Viggo Mortenson uses ‘N-word’ at ‘Green Book’ panel, issues apology
The actor issued a statement after receiving backlash for his comments.
Viggo Mortensen has been busy promoting his upcoming film, Green Book, but he hit a major bump when he used the n-word on Wednesday night.
The actor dropped the racial slur at the Arclight Cinemas Hollywood during a panel that occurred just before the film that also stars Mahershala Ali was screened.
Woman in audience: “Don’t say that!!”
— h u n t e r (@kleinHK) November 8, 2018
According to Variety:
In a conversation moderated by Film Independent programmer Elvis Mitchell, Mortensen spoke about cyclical and generational use of hate speech, according to several audience members in attendance. Mortensen offered his thoughts on the matter in a question addressed to co-star Mahershala Ali. He used the N-word specifically as an example of speech that’s no longer common in conversation. But still, it’s use in the moment “shifted the energy” of an otherwise meaningful and poignant conversation, one of the individuals present said.
While several accounts on social media expressed understandable shock, the individuals Variety spoke with said the moment was more “uncomfortable” than it was intentionally confrontational.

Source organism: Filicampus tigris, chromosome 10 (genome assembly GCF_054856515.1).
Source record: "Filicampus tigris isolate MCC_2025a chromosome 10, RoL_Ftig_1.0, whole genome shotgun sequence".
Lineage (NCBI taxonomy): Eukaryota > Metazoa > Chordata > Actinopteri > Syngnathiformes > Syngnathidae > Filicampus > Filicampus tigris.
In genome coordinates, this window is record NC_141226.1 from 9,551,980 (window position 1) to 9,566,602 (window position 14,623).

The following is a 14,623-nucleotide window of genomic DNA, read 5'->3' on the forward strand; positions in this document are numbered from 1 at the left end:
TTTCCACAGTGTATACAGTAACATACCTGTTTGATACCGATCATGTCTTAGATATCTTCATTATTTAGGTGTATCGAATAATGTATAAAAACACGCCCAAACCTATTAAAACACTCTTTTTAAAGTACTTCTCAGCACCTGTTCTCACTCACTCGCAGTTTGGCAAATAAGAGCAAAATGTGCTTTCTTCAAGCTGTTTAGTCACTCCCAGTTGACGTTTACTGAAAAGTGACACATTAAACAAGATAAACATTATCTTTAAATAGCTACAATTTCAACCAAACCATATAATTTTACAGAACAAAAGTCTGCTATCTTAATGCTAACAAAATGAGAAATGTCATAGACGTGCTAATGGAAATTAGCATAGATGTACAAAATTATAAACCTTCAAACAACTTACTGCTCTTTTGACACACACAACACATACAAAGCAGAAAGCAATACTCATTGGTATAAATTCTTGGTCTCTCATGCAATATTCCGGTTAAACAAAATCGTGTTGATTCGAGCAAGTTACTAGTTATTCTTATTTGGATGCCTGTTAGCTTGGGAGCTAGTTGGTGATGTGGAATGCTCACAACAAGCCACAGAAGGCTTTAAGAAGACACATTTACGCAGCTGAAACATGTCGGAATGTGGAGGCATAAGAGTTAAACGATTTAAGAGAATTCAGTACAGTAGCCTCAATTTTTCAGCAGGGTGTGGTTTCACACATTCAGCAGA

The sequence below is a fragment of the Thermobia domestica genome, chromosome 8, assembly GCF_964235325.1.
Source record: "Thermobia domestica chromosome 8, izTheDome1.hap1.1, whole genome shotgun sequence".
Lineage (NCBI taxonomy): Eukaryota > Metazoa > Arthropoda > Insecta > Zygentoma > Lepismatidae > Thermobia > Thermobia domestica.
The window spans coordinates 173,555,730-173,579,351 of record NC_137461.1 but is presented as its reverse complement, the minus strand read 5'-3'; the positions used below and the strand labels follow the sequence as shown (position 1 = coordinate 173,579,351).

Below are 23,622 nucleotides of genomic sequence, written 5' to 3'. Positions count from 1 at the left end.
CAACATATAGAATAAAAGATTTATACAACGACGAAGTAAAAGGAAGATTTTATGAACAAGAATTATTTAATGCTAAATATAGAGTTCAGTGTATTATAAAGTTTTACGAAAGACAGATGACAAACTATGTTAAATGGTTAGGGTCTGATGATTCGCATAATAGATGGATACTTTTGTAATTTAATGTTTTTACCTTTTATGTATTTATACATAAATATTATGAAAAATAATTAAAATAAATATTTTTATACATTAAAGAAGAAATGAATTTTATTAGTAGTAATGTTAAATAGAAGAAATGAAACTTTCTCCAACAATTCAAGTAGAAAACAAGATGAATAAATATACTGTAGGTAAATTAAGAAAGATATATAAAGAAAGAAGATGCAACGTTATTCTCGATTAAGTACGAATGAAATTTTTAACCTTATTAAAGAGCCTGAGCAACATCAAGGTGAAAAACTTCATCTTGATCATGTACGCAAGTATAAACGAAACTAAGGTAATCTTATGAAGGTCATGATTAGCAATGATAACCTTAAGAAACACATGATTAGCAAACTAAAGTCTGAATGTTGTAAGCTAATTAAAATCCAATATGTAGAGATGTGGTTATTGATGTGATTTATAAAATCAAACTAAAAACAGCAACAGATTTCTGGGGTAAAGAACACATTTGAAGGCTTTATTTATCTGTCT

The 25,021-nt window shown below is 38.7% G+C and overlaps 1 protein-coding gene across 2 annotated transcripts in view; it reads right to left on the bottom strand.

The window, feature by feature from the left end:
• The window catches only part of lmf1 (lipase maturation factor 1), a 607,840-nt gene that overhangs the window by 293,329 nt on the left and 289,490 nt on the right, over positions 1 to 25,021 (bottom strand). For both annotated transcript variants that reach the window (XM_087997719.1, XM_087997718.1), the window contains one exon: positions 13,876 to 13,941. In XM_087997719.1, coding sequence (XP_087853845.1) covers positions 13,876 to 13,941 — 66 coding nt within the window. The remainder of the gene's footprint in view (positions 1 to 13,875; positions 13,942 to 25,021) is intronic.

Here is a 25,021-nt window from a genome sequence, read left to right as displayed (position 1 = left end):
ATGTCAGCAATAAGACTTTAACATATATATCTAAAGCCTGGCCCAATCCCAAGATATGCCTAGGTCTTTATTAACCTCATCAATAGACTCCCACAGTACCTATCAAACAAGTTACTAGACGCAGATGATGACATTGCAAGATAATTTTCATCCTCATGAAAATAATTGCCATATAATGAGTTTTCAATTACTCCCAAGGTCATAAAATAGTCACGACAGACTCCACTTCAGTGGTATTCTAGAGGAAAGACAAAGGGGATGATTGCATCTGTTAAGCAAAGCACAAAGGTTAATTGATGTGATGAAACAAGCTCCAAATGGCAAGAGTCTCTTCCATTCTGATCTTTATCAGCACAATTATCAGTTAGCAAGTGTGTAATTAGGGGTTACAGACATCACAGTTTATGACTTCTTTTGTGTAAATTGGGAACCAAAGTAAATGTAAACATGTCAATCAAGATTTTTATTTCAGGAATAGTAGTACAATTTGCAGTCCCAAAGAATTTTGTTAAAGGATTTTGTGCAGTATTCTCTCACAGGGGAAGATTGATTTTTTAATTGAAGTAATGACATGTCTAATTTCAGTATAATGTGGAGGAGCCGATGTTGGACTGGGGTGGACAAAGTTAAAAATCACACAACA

Viggo Mortensen released a full statement that offered up an apology for his choice of words.
Check it out:
“Last night I participated in a Q&A session moderated by Elvis Mitchell following a screening of ‘Green Book’ in Los Angeles. In making the point that many people casually used the “N” word at the time in which the movie story takes place, in 1962, I used the full word.
Although my intention was to speak strongly against racism, I have no right to even imagine the hurt that is caused by hearing that word in any context, especially from a white man. I do not use the word in private or in public. I am very sorry that I did use the full word last night, and will not utter it again.
One of the reasons I accepted the challenge of working on Peter Farrelly’s movie ‘Green Book’ was to expose ignorance and prejudice in the hope that our movie story might help in some way to change peoples’ views and feelings regarding racial issues. It is a beautiful, profound movie story that I am very proud to be a part of.”